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Researcher: Recent whale deaths could have been caused by toxic algae

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Director of the UBC Marine Mammal Research Unit, Dr. Andrew Trites, has revealed that the recent whale deaths in Pacific Northwest waters could have been caused by toxic algal blooms.

More than two dozen whales including large humpbacks and fin whales washed up dead on the beaches near the Pacific Northwest waters this summer and after inspection of the dead whales, researchers believe there are ecological reasons at play. Initial inspection has helped researchers rule out a few things that could have caused death of these whales.

While looking for possible ecological reasons, Trites and his team, looked into this particular patch of warm water in the Pacific ocean, which is known as “the blob”, where toxic algae are present in huge amounts. It is known that these algae produce a toxin domoic acid and Trites suspects that it may have passed on to krill – a common food of both species of whale.

“I think the most likely explanation for the deaths of these whales is that they were out at a big smorgasbord, a big party, and some of them got food poisoning,” he said. “They ate too much, and it caused their deaths.”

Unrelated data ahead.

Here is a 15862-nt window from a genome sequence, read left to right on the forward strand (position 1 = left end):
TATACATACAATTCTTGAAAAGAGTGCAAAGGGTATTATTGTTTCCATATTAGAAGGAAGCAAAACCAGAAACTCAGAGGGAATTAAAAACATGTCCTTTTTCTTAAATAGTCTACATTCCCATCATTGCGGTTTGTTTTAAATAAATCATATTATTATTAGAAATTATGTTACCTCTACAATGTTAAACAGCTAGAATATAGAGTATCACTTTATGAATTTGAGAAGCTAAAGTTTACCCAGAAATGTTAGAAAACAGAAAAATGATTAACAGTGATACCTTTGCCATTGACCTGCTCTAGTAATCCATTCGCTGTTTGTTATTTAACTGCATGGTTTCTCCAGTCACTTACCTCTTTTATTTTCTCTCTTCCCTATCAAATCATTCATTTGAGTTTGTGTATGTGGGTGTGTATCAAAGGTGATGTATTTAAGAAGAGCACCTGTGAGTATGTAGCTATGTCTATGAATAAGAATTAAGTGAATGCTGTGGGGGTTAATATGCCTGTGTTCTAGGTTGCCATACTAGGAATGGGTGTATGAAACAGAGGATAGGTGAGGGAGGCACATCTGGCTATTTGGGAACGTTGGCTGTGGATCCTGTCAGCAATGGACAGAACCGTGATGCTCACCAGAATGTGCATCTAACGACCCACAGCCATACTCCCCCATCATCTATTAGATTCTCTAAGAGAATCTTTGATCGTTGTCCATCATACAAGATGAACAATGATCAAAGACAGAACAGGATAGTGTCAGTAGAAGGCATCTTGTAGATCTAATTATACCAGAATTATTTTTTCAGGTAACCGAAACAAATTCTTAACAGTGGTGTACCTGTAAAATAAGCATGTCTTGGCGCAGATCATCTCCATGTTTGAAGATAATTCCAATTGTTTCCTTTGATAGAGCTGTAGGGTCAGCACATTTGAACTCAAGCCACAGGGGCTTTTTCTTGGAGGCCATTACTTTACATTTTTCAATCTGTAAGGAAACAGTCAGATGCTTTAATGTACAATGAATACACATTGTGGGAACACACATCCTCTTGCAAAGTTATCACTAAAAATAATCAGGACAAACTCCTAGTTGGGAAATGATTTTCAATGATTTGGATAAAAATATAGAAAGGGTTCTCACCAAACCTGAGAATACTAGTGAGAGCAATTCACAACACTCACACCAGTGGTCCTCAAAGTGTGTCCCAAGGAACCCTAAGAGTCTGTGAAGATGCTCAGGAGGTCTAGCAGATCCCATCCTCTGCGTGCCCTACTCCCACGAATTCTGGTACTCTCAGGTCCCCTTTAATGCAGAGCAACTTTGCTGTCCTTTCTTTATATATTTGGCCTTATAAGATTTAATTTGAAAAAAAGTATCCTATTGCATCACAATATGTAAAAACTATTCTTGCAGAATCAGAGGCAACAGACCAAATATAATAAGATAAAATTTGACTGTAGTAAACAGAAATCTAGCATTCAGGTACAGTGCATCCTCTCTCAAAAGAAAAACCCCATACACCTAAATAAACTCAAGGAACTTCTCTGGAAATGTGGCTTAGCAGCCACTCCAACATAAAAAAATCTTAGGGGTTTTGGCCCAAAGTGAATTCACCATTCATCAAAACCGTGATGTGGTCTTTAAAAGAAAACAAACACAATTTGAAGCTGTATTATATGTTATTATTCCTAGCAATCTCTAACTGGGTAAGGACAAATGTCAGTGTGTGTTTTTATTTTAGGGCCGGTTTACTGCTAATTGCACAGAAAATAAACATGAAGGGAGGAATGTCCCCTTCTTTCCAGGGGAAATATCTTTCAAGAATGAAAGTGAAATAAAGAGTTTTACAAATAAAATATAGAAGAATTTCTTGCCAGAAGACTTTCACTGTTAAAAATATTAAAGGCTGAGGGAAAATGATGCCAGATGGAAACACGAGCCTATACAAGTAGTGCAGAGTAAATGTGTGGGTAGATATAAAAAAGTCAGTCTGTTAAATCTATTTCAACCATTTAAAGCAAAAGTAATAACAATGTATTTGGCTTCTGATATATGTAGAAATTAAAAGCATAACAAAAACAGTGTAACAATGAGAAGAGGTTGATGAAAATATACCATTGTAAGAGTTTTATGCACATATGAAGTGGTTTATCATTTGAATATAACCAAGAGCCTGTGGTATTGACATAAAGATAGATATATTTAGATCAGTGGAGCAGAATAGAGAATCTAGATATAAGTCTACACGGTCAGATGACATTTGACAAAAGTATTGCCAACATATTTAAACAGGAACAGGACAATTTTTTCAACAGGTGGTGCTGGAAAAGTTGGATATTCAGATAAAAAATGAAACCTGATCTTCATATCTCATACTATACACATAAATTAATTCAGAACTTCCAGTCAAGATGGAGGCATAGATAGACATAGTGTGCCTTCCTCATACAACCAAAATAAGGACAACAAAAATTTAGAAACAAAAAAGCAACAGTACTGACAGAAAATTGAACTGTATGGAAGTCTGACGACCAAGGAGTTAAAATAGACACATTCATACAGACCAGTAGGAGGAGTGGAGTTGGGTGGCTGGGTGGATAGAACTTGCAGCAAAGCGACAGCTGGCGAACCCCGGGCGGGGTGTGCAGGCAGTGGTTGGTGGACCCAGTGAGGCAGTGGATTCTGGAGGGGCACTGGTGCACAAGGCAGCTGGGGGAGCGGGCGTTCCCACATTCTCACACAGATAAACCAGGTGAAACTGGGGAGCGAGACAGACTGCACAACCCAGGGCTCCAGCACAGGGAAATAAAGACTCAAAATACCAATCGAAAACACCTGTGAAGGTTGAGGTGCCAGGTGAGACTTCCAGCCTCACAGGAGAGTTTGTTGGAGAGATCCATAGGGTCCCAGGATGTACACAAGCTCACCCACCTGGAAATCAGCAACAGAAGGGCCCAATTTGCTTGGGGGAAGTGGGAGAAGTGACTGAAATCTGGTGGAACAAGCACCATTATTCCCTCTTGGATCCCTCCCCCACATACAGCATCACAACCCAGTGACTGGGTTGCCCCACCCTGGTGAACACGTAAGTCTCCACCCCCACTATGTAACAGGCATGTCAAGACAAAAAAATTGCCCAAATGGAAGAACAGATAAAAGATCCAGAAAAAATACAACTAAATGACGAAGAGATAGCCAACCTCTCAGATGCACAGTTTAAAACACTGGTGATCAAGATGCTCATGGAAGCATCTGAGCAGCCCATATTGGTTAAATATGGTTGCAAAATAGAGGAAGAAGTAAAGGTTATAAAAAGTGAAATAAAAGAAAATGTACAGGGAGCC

Warning that algal blooms are a direct result of changing climate, Trites said that the deaths of the whales should be a wake-up call that climate change is taking a toll not only on the terrestrial life, but marine animals as well.

Trites said that the number of dead whales this year is already three times as many as last year and this indicates that something major is at play here.

Trites says they are not 100 per cent sure that toxin is the reasons behind the deaths of the whales, but there are those who have already support these explanations.

Richard Dewey, Ocean Networks Canada’s associate director for science, says that as whales are at the top of the food chain, the concentration of toxins in their bodies will be the highest and the theory of the UBC professor holds merit.